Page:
He said the support of the Compact to the electricity sector, mainly the LEC, has been critical, saying, “As a country we have struggled since the end of the civil conflict to put the LEC back on its feet and to make the LEC commercially successful. The Compact support to the Management Services Contract with the Irish company ESBI aims to making LEC more viable. Government will continue to work with ESBI for the duration of its contract to ensure that this happens.”

President Weah indicated that the Compact also facilitated a new approach to road maintenance by enabling evidence-based maintenance planning.

“We now have a Road Asset Management System that will be regularly updated with data on our roads, which will allow us to develop annual road maintenance plans. Our road maintenance program will be funded by the National Road Fund, which will ensure sustainable financing of our road projects,” said the Chief Executive.

He added: “Today, we will commission the raw water pipeline, an $18.5 Million component of the Compact that will deliver raw water from Mount Coffee to the water treatment plant at White Plains. This raw water I understand will be free of salt intrusion that takes place in the St. Paul River basin, thus improving the quality of water that will be supplied by the Liberia Water and Sewer Corporation to Monrovia and its environs.”

President Weah also said the Millennium Challenge Compact grant of $257 Million marked a significant high point in US-Liberia relations, stressing that it represents the largest non-emergency assistance ever given to Liberia by the United States.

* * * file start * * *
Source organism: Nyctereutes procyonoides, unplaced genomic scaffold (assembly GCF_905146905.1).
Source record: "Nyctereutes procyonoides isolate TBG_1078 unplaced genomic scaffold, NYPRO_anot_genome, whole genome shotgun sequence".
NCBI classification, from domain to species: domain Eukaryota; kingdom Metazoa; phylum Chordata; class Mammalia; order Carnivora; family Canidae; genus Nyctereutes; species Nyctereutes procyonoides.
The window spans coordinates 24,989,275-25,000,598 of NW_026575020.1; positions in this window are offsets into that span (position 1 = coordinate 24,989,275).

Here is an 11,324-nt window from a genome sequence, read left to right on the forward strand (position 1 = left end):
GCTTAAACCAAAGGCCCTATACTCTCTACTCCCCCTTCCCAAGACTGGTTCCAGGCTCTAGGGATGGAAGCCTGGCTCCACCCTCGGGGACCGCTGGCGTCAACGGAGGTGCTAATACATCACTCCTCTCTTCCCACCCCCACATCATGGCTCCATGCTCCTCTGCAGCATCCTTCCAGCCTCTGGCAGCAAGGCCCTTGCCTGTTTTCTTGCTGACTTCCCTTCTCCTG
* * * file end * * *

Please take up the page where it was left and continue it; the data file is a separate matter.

According to the Liberian leader, the Millennium Challenge Corporation enjoys broad-based bi-partisan support within the US Congress, stressing that it makes the compact a true reflection of the support of the American people to the people of Liberia.

While assuring the people of America that his government would prioritize the due care required of the investments made under the Compact, President Weah noted, “This significant support brings along with it an urgent responsibility to build upon the gifts of the American people by ensuring that the projects undertaken are protected, used for their intended purposes, and managed in a sustainable manner.”

President Weah declared that Liberia would not remain complacent with only one Compact, but will make it its mission to strive for a second Compact, as other countries have done before.

The Liberian chief executive disclosed that he has directed the MCC Compact Eligibility Committee to work closely with the US Government and MCC to enable us to qualify for another Compact in the future.

As Liberia moves toward a new Compact, he said there is a need for the current Compact to come to a successful close by addressing all outstanding challenges. 

President Weah used the occasion to recognize the efforts of the government’s teams in successfully implementing the Compact, under the able leadership of the MCC Resident Country Director and the Chief Executive Officer of the Liberia Millennium Challenge Account.

He extended profound appreciation to the people of the United States for what he calls “gracious and transformative gift, which he said is in full alignment with Liberia’s national development program.”

He pledged that government will continue to work diligently until every Liberian is lifted out of the cycle of poverty which he noted is the hallmark of the Pro-poor Agenda for Prosperity and Development (PAPD) in keeping with the focus of the Compact.

He then thanked Vice President Jewel Howard-Taylor, former President Ellen Johnson-Sirleaf and the 53rd Legislature for initiating and rectifying the Compact.

The Liberian leader also recognized the efforts of former US Ambassador to Liberia, Linda Thomas Greenfield and former Ambassador of the United States of America, Madam Christine Elder.